Recent figures from the Central Statistics Office (CSO) show that visitor numbers continue to increase, up 3.1% in the first seven months of the year compared to the same period in 2016.

However, the number of visitors from Britain has dropped by 6.2% as a consequence of Brexit and the subsequent depreciation of sterling against the euro.

According to Minister Shane Ross, the overall growth in visitor numbers is being driven by excellent numbers from North America, and strong performances from mainland Europe and long-haul markets such as Australia.

While expressing concern about the British market, Minister Ross said he remains confident that the efforts of Tourism Ireland and Fáilte Ireland will help to minimise these losses whilst at the same time encouraging and facilitating visitors from other sources.

According to the CSO, there were 5.597 million visits to Ireland in the first seven months of the year, including 1,162,700 visits from North America, an increase of 17.4%. Niall Gibbons, CEO of Tourism Ireland, commented that the decline in the value of sterling has made holidays and short breaks here more expensive for British visitors.

Mr Gibbons added, “economic uncertainty is undoubtedly making British travellers more cautious about their discretionary spending. This is impacting on travel to Ireland.  Therefore, competitiveness and the value for money message are more important than ever in Britain right now.”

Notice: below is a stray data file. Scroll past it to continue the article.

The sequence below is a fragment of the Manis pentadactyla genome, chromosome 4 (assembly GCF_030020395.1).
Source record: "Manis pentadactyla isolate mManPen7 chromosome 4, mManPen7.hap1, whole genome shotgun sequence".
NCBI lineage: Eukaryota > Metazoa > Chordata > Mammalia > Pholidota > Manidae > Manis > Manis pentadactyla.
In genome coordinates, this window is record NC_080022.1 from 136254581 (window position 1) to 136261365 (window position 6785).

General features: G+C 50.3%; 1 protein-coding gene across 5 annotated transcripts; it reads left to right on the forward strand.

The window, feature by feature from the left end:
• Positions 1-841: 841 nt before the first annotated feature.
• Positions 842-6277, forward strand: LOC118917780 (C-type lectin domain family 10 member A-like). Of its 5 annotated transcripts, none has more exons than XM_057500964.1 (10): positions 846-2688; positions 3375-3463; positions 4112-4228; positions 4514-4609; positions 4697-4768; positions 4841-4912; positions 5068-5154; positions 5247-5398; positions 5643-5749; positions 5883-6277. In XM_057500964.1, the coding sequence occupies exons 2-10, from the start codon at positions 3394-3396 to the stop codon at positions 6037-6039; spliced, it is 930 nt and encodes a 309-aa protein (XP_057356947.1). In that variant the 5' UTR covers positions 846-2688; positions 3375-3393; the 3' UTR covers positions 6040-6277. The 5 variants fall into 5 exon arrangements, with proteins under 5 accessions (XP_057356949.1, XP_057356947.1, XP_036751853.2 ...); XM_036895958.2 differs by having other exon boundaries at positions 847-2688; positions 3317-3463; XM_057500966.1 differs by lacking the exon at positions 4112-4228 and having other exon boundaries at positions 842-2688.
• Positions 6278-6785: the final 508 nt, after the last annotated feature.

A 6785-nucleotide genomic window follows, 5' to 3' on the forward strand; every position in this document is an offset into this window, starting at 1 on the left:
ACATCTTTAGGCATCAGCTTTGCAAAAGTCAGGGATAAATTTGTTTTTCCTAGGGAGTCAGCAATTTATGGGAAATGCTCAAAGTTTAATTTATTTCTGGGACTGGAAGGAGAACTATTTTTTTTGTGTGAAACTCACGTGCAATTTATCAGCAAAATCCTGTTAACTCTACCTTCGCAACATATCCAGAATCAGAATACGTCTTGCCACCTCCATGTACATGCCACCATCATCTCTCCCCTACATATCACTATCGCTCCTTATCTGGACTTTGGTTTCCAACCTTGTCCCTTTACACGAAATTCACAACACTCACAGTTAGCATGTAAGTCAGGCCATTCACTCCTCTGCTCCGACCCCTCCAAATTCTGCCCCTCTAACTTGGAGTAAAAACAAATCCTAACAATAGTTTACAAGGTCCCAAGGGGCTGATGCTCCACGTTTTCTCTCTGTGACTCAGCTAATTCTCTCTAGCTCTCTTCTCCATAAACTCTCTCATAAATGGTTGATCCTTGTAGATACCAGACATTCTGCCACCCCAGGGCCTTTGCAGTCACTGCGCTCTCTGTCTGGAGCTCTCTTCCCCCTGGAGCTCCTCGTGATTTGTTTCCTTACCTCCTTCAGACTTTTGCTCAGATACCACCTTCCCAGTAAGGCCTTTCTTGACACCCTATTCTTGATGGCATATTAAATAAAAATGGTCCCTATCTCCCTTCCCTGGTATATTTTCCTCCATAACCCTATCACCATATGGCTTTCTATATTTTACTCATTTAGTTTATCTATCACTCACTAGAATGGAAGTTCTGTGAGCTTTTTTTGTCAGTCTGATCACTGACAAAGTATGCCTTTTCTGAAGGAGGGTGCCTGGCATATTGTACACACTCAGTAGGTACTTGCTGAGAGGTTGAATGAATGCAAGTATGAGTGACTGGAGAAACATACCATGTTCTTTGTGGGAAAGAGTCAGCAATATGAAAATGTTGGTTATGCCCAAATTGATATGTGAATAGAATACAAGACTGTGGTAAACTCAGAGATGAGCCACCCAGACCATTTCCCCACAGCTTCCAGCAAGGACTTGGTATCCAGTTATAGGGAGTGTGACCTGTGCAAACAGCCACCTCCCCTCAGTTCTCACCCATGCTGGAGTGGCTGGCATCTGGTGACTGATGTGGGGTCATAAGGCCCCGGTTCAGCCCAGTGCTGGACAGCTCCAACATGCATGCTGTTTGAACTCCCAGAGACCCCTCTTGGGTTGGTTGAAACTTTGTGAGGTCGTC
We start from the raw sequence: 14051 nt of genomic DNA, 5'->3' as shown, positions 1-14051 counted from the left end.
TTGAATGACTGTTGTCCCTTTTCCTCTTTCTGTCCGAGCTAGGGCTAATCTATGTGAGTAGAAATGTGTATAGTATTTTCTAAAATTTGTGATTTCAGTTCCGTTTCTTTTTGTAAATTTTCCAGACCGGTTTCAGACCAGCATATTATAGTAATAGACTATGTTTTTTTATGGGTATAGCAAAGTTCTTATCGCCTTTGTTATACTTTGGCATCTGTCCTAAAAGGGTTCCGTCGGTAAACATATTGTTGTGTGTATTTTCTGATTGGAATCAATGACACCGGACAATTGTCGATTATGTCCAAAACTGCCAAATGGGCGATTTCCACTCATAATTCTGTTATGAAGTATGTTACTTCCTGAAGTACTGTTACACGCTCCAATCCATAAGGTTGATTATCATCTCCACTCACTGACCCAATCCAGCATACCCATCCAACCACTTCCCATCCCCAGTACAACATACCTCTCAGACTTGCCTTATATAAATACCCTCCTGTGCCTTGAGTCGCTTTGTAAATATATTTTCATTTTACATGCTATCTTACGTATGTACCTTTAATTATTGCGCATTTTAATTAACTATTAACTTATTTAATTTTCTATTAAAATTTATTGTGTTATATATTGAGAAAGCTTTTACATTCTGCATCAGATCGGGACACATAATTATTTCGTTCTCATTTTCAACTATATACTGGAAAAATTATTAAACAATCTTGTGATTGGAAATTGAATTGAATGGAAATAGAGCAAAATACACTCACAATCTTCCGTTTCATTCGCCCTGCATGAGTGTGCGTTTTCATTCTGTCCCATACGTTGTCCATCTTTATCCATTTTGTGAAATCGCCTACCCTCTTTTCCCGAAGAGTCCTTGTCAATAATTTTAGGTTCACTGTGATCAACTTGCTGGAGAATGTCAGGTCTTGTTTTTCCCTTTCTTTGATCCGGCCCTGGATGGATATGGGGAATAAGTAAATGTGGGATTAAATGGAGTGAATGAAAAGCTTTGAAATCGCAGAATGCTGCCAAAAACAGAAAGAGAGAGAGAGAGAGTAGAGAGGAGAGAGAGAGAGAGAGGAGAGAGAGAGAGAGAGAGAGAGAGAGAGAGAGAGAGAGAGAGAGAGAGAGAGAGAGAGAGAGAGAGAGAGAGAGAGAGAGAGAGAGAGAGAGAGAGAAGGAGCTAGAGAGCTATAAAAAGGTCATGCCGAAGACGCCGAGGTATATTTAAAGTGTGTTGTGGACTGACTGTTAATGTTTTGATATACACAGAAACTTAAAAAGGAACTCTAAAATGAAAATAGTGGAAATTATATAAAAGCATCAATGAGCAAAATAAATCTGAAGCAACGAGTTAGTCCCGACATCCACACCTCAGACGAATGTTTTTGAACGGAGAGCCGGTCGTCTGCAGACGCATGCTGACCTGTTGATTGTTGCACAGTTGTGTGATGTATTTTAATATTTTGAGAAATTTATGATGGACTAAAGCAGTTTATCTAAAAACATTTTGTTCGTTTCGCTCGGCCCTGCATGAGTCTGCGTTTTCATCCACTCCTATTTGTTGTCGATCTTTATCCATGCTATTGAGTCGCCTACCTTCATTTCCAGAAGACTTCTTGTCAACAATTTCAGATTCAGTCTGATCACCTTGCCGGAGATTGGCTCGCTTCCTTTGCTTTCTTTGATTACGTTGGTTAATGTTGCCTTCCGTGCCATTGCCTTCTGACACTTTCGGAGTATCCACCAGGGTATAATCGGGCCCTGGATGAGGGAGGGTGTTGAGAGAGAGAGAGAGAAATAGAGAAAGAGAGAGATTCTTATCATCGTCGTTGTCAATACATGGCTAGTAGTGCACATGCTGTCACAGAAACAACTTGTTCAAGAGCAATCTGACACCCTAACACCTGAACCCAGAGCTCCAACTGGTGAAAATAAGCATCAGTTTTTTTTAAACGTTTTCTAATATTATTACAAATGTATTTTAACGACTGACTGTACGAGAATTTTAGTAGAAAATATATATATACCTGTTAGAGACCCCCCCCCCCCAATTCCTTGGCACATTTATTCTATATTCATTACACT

County Clare has been benefiting from the tourism boom. Fine Gael Senator Martin Conway commented, “Clare has seen an increase in overseas visitor numbers of 223,000 since 2010 and this is great news for the county. The tourism sector has played a crucial role in the Irish economic recovery. Measures such as the retention of the 9% VAT rate on tourism services have been significant in helping our tourism sector weather the recession.

“The figures show that the number of North American and European visitors continues to surge ahead, despite a slight drop in numbers from the UK. The numbers employed in tourism continue to grow with an increase of 2,550 in the Mid-West region since 2011. These jobs are vital to our economy and communities”. Senator Conway credits some of that success to the Wild Atlantic Way and Ireland’s Ancient East concepts which have proved enormously successful.